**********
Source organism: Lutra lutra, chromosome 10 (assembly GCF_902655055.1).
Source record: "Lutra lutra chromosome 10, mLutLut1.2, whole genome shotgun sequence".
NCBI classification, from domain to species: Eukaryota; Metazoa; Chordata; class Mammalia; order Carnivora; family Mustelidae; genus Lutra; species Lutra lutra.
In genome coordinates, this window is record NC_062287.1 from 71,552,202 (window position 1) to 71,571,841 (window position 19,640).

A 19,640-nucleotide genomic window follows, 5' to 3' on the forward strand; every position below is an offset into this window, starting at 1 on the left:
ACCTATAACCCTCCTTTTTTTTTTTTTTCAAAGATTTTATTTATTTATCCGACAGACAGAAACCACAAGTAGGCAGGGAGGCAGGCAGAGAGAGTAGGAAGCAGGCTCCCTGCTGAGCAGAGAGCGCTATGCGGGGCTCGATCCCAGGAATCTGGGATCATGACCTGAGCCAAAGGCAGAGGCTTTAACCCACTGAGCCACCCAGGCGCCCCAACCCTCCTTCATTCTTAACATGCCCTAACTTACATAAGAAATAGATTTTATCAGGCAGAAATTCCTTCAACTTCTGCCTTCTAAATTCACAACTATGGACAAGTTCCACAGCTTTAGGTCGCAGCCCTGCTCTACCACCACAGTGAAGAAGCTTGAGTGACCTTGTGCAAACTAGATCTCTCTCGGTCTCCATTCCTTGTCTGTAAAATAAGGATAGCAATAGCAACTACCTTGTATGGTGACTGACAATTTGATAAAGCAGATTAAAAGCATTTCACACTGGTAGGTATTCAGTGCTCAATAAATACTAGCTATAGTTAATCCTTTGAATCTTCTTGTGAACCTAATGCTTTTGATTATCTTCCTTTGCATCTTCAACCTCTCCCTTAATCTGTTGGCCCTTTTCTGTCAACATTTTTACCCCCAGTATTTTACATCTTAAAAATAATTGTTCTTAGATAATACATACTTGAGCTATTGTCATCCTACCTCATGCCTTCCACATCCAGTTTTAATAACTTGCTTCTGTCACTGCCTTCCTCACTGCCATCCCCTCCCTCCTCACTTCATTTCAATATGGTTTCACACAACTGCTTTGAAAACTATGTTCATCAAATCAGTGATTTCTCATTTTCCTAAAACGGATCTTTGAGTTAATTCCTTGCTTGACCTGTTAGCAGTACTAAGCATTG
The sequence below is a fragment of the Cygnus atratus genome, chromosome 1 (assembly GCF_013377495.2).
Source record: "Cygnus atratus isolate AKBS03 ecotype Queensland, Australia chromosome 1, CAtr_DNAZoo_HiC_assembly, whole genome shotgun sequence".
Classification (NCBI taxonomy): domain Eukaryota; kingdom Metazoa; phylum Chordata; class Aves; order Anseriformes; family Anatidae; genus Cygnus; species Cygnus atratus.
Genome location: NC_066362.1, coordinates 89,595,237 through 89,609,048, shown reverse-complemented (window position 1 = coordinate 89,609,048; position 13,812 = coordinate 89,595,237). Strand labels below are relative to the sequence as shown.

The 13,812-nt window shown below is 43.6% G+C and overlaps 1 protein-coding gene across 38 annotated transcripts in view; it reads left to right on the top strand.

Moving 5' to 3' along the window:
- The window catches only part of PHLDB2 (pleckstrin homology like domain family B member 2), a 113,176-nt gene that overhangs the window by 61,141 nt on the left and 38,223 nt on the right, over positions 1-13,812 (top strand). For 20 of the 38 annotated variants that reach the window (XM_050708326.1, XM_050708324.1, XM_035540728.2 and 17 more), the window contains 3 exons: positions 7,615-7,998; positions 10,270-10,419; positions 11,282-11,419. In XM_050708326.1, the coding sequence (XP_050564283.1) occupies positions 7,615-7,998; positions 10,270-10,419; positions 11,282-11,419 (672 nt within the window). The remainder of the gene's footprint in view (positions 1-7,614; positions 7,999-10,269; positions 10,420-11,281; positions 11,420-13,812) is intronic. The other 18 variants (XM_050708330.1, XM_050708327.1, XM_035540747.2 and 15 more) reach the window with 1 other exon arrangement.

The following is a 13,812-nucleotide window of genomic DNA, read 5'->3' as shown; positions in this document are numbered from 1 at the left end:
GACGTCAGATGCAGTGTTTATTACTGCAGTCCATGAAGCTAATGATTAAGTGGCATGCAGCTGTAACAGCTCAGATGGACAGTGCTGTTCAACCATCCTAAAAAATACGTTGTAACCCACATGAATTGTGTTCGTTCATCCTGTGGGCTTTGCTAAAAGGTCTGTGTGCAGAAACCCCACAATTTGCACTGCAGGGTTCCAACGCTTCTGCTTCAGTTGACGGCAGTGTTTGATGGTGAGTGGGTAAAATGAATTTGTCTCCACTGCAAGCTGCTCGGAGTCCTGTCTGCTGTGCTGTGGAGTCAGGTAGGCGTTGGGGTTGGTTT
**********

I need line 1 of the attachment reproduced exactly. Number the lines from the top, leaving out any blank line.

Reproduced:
Source organism: Lutra lutra, chromosome 10 (assembly GCF_902655055.1).